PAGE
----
Another question from the audience. My kids haven’t been vaccinated and they haven’t caught measles yet. This one’s not necessarily a question, but do you want to comment on that thought?  

17:20 Sonja Elia 

So I would say that that was good fortune, rather than good planning. I think that as I mentioned earlier, I think in Australia you’re very fortunate that we don’t have an endemic measles problem. So we don’t have sort of a grumbling of cases going along. We sort of have nothing and then someone comes from overseas, and we get this cluster of cases. And it’s surprising where a person can go in one day. Whenever you get that contact tracing from the Department of Health, they went to this shopping centre, this GP clinic, this airport lounge, they go everywhere. And again, it’s really only going to affect you if you live in those areas and have been to those places. But measles spreads pretty quickly, like very quickly. So it’s really just good fortune that the child has not actually got measles yet, but it would just be a matter of time and certainly if the family were ever going to travel or receive guests from overseas, then those risks increase. 

18:14 Rachael 

And why are eggs used to make vaccines? 

18:18 Sonja Elia 

So eggs are really only used for the influenza vaccine. I’ve actually been fortunate enough to go to the factory and watch the vaccine being made at the laboratory. And so they actually just use the egg white as a culture for growing the virus. So they actually inject the egg protein with the virus and it replicates and grows, and then they’re able to suck out the virus to actually make the vaccine. However, in saying that again with new technologies and new, you know, resources available, they’ve actually been able to make influenza vaccines without using eggs. So certainly if had anyone had any concerns around eggs being used for vaccines, it really only pertains to the flu vaccine. And even then, the actual remaining albumin content, the egg protein content in the vaccine, is so minuscule that we’ve actually safely immunised a lot of children who are anaphylactic to egg with the flu vaccine cultured in egg and there’s been no reactions.  

19:11 Rachael 

Another one from the audience. I don’t vaccinate for religious reasons. Now again, that one’s not a question, but do you want to add some comments to that?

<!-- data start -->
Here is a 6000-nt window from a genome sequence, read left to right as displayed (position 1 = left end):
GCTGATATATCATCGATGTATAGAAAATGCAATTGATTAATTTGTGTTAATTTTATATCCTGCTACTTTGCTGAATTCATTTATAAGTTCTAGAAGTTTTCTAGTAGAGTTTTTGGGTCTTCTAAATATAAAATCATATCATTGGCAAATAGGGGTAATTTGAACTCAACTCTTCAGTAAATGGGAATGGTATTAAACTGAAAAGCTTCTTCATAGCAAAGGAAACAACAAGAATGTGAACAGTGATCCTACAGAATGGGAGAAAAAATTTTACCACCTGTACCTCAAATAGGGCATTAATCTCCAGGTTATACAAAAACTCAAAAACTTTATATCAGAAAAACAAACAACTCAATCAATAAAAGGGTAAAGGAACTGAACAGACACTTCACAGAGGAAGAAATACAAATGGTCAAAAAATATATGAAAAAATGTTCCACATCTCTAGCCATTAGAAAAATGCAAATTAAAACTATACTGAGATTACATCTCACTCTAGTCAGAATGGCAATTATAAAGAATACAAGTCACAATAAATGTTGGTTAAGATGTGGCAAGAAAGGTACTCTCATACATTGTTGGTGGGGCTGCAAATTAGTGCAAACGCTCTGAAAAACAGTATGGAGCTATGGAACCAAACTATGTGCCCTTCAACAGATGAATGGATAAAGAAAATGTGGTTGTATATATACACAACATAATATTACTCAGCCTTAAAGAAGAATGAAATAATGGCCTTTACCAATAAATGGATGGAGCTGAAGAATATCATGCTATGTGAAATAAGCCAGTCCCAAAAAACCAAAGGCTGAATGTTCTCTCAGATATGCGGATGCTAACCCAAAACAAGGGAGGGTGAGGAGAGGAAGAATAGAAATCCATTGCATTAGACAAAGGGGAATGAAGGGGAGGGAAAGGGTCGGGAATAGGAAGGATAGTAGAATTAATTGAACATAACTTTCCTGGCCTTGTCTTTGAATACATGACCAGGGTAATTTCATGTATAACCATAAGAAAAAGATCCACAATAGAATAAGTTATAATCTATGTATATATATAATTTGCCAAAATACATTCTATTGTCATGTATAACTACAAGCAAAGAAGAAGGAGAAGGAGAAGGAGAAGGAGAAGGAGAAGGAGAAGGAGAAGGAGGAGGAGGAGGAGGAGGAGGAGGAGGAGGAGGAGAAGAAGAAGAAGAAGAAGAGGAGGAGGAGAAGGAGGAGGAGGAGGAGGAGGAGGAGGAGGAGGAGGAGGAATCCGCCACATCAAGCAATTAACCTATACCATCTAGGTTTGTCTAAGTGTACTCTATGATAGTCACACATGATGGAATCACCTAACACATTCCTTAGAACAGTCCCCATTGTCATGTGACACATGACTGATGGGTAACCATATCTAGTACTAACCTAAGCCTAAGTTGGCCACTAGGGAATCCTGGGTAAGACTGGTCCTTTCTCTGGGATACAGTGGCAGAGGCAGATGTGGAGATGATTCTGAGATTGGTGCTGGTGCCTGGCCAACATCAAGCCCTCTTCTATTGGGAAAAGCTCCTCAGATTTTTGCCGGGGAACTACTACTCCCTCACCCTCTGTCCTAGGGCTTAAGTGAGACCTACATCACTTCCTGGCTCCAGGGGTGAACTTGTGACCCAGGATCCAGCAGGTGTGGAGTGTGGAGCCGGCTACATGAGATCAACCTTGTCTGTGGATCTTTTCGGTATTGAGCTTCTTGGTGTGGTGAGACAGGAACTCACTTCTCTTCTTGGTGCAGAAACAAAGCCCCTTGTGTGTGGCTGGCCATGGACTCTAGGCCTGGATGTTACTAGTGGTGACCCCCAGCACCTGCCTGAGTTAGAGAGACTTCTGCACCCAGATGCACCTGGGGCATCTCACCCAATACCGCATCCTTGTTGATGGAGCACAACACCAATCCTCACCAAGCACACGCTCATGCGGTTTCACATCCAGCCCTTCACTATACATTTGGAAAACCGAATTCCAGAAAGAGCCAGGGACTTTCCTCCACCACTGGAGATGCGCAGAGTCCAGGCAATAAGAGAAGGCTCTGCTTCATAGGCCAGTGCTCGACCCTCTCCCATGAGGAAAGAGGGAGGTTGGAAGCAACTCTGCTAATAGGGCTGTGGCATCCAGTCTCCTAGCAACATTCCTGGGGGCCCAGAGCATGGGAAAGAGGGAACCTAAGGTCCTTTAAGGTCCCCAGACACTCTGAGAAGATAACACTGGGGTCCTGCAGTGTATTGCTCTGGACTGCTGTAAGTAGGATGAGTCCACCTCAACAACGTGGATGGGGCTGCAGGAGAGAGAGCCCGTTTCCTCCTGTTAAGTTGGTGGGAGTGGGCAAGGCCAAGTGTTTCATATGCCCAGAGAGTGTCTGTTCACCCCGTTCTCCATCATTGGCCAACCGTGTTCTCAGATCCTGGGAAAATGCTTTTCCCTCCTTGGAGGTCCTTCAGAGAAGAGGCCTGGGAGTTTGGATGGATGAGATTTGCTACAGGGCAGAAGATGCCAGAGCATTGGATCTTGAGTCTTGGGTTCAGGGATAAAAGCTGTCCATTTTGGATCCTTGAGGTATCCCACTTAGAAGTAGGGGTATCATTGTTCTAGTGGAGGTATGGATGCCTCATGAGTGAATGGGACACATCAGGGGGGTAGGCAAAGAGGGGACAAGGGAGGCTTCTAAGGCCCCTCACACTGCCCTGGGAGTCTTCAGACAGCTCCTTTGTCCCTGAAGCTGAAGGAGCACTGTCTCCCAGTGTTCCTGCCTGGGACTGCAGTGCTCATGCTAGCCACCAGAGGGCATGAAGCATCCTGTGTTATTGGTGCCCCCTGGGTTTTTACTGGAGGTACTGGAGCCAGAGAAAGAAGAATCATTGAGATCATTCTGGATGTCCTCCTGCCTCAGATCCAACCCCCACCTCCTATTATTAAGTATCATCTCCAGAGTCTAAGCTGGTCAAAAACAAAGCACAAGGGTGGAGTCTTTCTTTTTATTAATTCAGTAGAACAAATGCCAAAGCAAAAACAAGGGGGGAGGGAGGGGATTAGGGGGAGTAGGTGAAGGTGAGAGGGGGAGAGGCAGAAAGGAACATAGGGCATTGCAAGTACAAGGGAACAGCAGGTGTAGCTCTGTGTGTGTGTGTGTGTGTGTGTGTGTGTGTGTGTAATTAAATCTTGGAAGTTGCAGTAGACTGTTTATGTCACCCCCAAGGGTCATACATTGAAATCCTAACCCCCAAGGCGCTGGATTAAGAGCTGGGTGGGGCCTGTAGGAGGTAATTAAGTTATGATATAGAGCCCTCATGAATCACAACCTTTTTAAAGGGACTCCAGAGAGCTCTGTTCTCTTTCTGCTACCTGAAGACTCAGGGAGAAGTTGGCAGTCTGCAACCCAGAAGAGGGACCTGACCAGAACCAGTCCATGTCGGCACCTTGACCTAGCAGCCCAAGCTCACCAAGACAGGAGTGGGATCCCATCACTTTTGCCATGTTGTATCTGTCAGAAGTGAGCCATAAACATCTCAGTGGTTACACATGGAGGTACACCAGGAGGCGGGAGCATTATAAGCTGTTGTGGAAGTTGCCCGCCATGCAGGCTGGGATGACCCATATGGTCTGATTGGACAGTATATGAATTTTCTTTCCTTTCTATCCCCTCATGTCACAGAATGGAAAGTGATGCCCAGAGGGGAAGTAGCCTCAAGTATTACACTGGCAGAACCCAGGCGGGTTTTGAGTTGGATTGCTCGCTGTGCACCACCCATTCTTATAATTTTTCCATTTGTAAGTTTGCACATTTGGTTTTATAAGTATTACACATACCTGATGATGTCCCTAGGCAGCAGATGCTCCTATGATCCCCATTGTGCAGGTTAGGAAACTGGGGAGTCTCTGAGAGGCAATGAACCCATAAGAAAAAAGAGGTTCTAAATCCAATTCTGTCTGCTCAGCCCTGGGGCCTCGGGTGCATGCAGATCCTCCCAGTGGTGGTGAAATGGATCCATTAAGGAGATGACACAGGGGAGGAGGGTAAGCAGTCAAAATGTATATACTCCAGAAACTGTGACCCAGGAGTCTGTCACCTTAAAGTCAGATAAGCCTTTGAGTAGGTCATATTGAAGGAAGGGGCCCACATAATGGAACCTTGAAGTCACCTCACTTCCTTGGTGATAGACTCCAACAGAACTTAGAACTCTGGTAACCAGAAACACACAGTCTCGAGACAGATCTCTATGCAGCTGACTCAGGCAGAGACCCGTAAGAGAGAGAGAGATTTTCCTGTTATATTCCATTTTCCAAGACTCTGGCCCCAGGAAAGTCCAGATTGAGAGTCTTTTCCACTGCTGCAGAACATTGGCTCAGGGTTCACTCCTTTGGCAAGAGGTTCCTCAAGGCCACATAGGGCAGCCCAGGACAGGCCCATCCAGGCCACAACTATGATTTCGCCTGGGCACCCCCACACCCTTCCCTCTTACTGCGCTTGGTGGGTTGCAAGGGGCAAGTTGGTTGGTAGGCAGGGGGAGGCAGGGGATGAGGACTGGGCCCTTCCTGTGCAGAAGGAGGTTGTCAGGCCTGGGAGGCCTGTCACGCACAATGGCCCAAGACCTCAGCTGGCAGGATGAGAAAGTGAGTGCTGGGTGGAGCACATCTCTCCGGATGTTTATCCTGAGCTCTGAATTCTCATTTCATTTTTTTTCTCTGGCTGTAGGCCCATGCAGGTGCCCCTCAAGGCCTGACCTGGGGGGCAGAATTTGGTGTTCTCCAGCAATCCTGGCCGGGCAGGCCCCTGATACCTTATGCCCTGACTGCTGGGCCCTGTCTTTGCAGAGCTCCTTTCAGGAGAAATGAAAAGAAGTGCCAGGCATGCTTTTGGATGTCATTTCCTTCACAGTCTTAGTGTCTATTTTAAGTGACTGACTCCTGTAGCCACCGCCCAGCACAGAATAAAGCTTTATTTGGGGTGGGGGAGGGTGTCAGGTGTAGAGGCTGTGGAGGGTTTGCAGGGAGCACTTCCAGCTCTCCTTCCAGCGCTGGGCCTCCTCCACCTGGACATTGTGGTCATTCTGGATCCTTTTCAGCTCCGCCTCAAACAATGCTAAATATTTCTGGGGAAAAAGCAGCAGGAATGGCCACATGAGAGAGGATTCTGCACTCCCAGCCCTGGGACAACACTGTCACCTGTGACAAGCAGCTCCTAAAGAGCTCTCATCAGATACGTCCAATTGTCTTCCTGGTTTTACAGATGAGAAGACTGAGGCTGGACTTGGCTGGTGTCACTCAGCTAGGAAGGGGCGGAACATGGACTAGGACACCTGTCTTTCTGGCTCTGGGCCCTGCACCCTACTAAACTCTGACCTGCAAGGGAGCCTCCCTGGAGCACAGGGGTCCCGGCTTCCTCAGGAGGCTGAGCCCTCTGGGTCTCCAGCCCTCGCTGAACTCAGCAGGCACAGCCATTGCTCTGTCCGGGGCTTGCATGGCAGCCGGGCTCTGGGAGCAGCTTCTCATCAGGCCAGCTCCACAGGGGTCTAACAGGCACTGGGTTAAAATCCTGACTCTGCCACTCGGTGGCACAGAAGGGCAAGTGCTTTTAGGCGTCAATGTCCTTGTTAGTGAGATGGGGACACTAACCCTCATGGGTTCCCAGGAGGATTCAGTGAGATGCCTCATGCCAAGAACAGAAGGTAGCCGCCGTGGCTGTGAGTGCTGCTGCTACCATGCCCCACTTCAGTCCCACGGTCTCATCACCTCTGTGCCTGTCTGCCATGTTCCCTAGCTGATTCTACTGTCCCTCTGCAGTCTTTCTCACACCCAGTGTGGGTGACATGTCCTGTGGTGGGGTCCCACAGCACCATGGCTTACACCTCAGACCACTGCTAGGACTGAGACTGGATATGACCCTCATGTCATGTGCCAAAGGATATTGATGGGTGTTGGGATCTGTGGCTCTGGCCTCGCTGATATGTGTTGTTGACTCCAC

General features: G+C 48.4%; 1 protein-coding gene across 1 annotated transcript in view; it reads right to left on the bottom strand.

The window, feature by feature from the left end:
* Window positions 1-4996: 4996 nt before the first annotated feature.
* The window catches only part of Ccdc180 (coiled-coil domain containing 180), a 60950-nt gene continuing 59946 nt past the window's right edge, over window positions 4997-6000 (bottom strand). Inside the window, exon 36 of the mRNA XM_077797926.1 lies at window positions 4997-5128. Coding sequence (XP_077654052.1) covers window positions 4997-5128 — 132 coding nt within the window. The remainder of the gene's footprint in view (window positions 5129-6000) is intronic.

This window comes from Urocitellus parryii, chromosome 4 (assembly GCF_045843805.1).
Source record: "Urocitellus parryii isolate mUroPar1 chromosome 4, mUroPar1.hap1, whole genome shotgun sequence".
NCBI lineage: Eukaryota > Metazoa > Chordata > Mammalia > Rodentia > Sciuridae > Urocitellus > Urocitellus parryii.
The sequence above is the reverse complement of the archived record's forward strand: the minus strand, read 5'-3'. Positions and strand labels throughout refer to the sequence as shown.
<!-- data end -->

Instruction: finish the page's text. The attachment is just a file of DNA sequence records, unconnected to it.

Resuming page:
19:17 Sonja Elia 

When speaking with religious leaders, most have come out to suggest that there’s no real religious reason not to vaccinate a child. I’d encourage them to speak to their religious leader to get some more advice from them. But again, that would probably just be their opinion. I wouldn’t imagine that as a whole religion group that that would be a recommendation.  

19:38 Rachael 

Do the COVID vaccines affect fertility?  

19:41 Sonja Elia 

There certainly has been, you know, myths in the past with regards to the HPV vaccine and some fertility issues. And I think that arose because there were some menstrual changes with some young girls who had received the HPV vaccine. And I think one of the things I’m always reassured about in terms of vaccine safety is that if we think there’s a problem, we go looking for it. And we seen the same with MMR and autism, so, we actually go looking for the problem. And there’s no evidence to support that the HPV vaccine affects fertility. And the same thing with the COVID vaccines as well. So while some women may have experienced some menstrual changes then, I suggest that they speak to their local physician, or maybe to a gynaecologist if required. But I certainly think just because something occurs within the time frame of having a vaccine, doesn’t necessarily mean that that’s the cause. 

20:30 Rachael 

Sonja, it’s been fabulous chatting with you today. Hopefully we’ve been able to share some helpful information and guidance for our listeners. So thank you so much for sharing your time with us.  

20:38 Sonja Elia 

Thank you. 

20:39 MVEC credits 

This podcast was produced with the assistance of Podcast Recording Services. MVEC is a part of the World Health Organization’s Vaccine Safety Net. All members are verified by the World Health Organization as a source of reliable and credible vaccine safety information. MVEC provides vaccine education and news on our website, and through our newsletter and social media profiles. You’ll find links to subscribe to our newsletter and social media profiles in the notes of this episode. MVEC also offers professional development opportunities for healthcare providers through our online education portal and our events. 



Education Nurse Coordinator, Melbourne Vaccine Education Centre

Rachael is a Registered Nurse and accredited Nurse Immuniser with a Graduate Certificate in Clinical Education. She has experience immunising at local council, travel clinics and hospital immunisation services, including SAEFVIC. Her special interests lie in vaccine safety, the immunisation of special risk groups and vaccine equity. In 2023, Rachael’s enthusiasm for public health led to her involvement in DFAT-funded projects in Lao PDR, providing education and support to improve decision-making around immunisation policy.